If I heard one thing more than any other — it was that the “buyers are [ignorant]” … to substitute for his more derogatory word.
I suspect this was the general feeling of many auctioneers dating back to the origins of auction marketing. In fact, I’ve seen evidence there is this feeling today in some auction markets.
For example, my aforementioned auctioneer would suggest that running the bid was fine, misrepresenting goods was standard procedure and auction advertising was more an art form.
About 2005 I started to notice that most all auction buyers (bidders) I was encountering were fairly astute. In fact, in the last 10 years, I’ve noticed and heard from auction buyers about auctioneers running the bid, misrepresenting property and auction advertising irregularities.
Since about 2010, I’ve been privy to lawsuits which have often been centered on these same issues. I’ve also noticed that most of these astute auction buyers have been surveying the Internet for auction information — and finding it.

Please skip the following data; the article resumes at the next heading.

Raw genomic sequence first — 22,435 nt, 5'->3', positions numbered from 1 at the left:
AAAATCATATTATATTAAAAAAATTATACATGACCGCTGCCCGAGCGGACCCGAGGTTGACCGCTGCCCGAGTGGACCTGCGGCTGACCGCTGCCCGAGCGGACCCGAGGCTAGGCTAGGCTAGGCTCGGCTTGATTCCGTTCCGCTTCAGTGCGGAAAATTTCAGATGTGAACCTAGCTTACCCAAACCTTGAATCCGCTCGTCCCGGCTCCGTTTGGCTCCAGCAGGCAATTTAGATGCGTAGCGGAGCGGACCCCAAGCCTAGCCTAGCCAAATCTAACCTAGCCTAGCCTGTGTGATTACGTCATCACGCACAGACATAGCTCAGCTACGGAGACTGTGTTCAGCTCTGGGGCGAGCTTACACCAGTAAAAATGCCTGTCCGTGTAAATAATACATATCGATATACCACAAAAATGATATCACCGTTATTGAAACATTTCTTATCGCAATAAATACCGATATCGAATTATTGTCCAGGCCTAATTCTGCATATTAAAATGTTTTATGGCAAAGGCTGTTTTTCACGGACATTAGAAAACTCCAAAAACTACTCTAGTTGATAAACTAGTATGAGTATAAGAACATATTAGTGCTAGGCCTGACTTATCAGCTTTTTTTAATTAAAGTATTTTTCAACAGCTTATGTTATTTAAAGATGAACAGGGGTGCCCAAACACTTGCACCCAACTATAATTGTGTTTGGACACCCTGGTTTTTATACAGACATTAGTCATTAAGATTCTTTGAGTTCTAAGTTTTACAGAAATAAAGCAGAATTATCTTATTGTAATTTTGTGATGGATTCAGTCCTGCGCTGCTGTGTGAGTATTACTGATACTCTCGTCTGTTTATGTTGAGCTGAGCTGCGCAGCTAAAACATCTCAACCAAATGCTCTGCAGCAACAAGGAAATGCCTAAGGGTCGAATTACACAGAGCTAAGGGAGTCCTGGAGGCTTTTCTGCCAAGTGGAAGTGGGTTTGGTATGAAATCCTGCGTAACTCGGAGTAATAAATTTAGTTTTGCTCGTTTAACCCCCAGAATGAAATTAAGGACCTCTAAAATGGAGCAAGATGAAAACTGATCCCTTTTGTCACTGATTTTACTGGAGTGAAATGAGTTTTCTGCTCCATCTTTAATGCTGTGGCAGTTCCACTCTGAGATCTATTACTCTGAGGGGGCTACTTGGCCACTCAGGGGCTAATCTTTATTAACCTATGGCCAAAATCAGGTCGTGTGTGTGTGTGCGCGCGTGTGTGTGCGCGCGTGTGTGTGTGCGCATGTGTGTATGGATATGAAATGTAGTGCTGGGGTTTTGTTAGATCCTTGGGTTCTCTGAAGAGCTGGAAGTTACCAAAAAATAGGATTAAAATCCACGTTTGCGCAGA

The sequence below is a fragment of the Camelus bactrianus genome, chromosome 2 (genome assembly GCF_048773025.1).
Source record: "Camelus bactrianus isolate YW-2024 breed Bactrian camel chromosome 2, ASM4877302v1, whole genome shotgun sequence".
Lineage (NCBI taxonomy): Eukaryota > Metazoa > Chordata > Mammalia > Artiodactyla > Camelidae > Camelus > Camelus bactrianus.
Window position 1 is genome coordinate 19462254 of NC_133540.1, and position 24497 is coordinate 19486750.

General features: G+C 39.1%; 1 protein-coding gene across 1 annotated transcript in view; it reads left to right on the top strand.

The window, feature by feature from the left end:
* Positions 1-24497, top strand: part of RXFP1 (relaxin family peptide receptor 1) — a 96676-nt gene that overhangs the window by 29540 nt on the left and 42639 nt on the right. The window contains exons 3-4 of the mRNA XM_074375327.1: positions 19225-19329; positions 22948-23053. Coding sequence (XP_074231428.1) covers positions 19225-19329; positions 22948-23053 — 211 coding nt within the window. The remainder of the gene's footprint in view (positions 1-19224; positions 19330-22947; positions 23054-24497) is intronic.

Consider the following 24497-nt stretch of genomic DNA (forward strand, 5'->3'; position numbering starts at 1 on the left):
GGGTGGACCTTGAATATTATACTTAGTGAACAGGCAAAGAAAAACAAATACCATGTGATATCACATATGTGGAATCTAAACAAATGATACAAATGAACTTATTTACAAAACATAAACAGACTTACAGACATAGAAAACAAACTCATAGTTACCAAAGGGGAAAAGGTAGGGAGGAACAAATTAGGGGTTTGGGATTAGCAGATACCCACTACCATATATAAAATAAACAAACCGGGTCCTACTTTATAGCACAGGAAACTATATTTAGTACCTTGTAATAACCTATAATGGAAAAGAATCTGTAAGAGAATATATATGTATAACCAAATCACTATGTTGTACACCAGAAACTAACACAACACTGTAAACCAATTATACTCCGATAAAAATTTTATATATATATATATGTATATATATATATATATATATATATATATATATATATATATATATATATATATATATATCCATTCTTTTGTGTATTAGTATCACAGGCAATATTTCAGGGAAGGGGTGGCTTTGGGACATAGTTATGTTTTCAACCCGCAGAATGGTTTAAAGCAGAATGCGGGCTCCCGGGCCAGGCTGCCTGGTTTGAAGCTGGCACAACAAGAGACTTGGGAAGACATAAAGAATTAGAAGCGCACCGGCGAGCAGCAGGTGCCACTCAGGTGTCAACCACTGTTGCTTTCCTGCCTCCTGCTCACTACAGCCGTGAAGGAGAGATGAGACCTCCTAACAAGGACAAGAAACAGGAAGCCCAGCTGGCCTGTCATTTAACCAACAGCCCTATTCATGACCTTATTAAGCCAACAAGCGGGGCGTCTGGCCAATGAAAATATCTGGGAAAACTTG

Incidentally, they’re finding it not just via my blog; there is an abundance of auction information online on a variety of blogs, Facebook, various publications and otherwise. Too, there is more and more case law on the county and state levels, and certainly an increase in attorneys familiar with auction-related law.
Further, with the Internet, auction buyers can (and do) research prices of property, and thus by using the theory of substitution (a prudent buyer will not pay more than the price of a like substitute) sometimes limit their bidding based upon facts, rather than merely emotion.
In other words, I would submit today that auction buyers are an astute group. Generally, they know what they want, the value of what is being put up for auction, and in many cases the rules and customs which dictate how the auction should be conducted.
For auctioneers and sellers the message is clear. Not unlike any number of industries (real estate, legal, health, banking, insurance, retail …) sellers and their agents have seen the pendulum swing from them having all the information — and buyers at a disadvantage — to now buyers in the market having the information to significantly level the playing field.
Mike Brandly, Auctioneer, CAI, AARE has been an auctioneer and certified appraiser for over 30 years. His company’s auctions are located at: Mike Brandly, Auctioneer, Keller Williams Auctions and Goodwill Columbus Car Auction. He serves as Adjunct Faculty at Hondros College of Business, Executive Director of The Ohio Auction School and Faculty at the Certified Auctioneers Institute held at Indiana University.